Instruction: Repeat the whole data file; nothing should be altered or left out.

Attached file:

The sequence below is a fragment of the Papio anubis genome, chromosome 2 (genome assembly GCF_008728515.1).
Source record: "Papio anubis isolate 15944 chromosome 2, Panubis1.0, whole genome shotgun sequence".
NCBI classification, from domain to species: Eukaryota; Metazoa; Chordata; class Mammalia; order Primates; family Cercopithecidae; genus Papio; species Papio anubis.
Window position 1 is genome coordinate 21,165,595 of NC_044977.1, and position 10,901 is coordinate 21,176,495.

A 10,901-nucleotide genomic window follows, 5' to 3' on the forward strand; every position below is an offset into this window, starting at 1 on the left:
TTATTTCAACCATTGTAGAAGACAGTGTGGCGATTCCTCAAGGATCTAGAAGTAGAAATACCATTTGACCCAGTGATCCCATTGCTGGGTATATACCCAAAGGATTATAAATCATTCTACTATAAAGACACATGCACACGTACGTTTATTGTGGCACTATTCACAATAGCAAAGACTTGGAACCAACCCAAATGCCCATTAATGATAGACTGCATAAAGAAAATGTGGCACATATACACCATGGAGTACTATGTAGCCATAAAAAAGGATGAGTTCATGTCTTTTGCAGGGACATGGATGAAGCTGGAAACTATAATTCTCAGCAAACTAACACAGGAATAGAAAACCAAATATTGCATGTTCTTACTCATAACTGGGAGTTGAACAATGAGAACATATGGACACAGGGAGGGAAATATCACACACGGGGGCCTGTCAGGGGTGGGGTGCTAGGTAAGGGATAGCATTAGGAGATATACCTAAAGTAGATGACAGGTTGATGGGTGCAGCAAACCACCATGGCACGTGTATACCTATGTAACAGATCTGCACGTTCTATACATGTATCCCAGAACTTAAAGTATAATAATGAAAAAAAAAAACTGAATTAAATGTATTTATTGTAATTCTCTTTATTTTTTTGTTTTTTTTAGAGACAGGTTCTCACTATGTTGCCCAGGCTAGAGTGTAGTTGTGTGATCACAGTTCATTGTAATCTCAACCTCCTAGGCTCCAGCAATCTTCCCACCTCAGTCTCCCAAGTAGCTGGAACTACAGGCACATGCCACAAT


The sequence below is a fragment of the Papio anubis genome, chromosome 2 (genome assembly GCF_008728515.1).
Source record: "Papio anubis isolate 15944 chromosome 2, Panubis1.0, whole genome shotgun sequence".
NCBI classification, from domain to species: Eukaryota; Metazoa; Chordata; class Mammalia; order Primates; family Cercopithecidae; genus Papio; species Papio anubis.
Window position 1 is genome coordinate 21,165,595 of NC_044977.1, and position 10,901 is coordinate 21,176,495.

A 10,901-nucleotide genomic window follows, 5' to 3' on the forward strand; every position below is an offset into this window, starting at 1 on the left:
TTATTTCAACCATTGTAGAAGACAGTGTGGCGATTCCTCAAGGATCTAGAAGTAGAAATACCATTTGACCCAGTGATCCCATTGCTGGGTATATACCCAAAGGATTATAAATCATTCTACTATAAAGACACATGCACACGTACGTTTATTGTGGCACTATTCACAATAGCAAAGACTTGGAACCAACCCAAATGCCCATTAATGATAGACTGCATAAAGAAAATGTGGCACATATACACCATGGAGTACTATGTAGCCATAAAAAAGGATGAGTTCATGTCTTTTGCAGGGACATGGATGAAGCTGGAAACTATAATTCTCAGCAAACTAACACAGGAATAGAAAACCAAATATTGCATGTTCTTACTCATAACTGGGAGTTGAACAATGAGAACATATGGACACAGGGAGGGAAATATCACACACGGGGGCCTGTCAGGGGTGGGGTGCTAGGTAAGGGATAGCATTAGGAGATATACCTAAAGTAGATGACAGGTTGATGGGTGCAGCAAACCACCATGGCACGTGTATACCTATGTAACAGATCTGCACGTTCTATACATGTATCCCAGAACTTAAAGTATAATAATGAAAAAAAAAAACTGAATTAAATGTATTTATTGTAATTCTCTTTATTTTTTTGTTTTTTTTAGAGACAGGTTCTCACTATGTTGCCCAGGCTAGAGTGTAGTTGTGTGATCACAGTTCATTGTAATCTCAACCTCCTAGGCTCCAGCAATCTTCCCACCTCAGTCTCCCAAGTAGCTGGAACTACAGGCACATGCCACAAT